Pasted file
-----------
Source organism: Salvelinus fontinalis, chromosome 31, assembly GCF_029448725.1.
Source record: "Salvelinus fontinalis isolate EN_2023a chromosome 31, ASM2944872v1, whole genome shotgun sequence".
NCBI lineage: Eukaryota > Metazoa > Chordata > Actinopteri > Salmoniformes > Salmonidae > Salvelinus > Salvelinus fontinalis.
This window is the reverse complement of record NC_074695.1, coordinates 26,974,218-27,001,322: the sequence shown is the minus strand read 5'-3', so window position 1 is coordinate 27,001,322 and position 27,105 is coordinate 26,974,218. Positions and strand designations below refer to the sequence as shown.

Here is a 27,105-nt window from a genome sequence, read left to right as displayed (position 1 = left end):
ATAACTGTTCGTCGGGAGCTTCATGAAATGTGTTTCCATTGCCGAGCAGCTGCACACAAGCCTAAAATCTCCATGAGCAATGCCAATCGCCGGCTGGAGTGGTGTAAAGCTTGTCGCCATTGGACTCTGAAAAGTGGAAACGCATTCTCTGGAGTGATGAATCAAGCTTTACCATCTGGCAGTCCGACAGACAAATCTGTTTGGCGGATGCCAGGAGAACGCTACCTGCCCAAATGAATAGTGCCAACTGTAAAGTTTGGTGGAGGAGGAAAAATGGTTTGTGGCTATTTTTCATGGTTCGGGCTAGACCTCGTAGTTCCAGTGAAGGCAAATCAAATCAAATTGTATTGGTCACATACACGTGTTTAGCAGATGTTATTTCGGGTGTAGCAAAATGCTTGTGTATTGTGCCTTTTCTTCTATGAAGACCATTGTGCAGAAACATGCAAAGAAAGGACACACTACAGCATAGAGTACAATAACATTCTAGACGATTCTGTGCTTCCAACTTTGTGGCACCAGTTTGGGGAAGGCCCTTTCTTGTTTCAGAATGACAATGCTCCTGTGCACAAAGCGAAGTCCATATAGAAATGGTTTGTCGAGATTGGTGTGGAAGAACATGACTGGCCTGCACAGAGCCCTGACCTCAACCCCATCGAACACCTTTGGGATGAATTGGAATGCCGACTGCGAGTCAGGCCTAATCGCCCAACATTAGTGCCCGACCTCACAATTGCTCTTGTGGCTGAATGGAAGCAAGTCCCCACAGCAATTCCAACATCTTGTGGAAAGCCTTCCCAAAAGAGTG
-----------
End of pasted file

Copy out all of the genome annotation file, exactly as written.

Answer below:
Source organism: Salvelinus fontinalis, chromosome 31, assembly GCF_029448725.1.
Source record: "Salvelinus fontinalis isolate EN_2023a chromosome 31, ASM2944872v1, whole genome shotgun sequence".
NCBI lineage: Eukaryota > Metazoa > Chordata > Actinopteri > Salmoniformes > Salmonidae > Salvelinus > Salvelinus fontinalis.
This window is the reverse complement of record NC_074695.1, coordinates 26,974,218-27,001,322: the sequence shown is the minus strand read 5'-3', so window position 1 is coordinate 27,001,322 and position 27,105 is coordinate 26,974,218. Positions and strand designations below refer to the sequence as shown.

Here is a 27,105-nt window from a genome sequence, read left to right as displayed (position 1 = left end):
ATAACTGTTCGTCGGGAGCTTCATGAAATGTGTTTCCATTGCCGAGCAGCTGCACACAAGCCTAAAATCTCCATGAGCAATGCCAATCGCCGGCTGGAGTGGTGTAAAGCTTGTCGCCATTGGACTCTGAAAAGTGGAAACGCATTCTCTGGAGTGATGAATCAAGCTTTACCATCTGGCAGTCCGACAGACAAATCTGTTTGGCGGATGCCAGGAGAACGCTACCTGCCCAAATGAATAGTGCCAACTGTAAAGTTTGGTGGAGGAGGAAAAATGGTTTGTGGCTATTTTTCATGGTTCGGGCTAGACCTCGTAGTTCCAGTGAAGGCAAATCAAATCAAATTGTATTGGTCACATACACGTGTTTAGCAGATGTTATTTCGGGTGTAGCAAAATGCTTGTGTATTGTGCCTTTTCTTCTATGAAGACCATTGTGCAGAAACATGCAAAGAAAGGACACACTACAGCATAGAGTACAATAACATTCTAGACGATTCTGTGCTTCCAACTTTGTGGCACCAGTTTGGGGAAGGCCCTTTCTTGTTTCAGAATGACAATGCTCCTGTGCACAAAGCGAAGTCCATATAGAAATGGTTTGTCGAGATTGGTGTGGAAGAACATGACTGGCCTGCACAGAGCCCTGACCTCAACCCCATCGAACACCTTTGGGATGAATTGGAATGCCGACTGCGAGTCAGGCCTAATCGCCCAACATTAGTGCCCGACCTCACAATTGCTCTTGTGGCTGAATGGAAGCAAGTCCCCACAGCAATTCCAACATCTTGTGGAAAGCCTTCCCAAAAGAGTG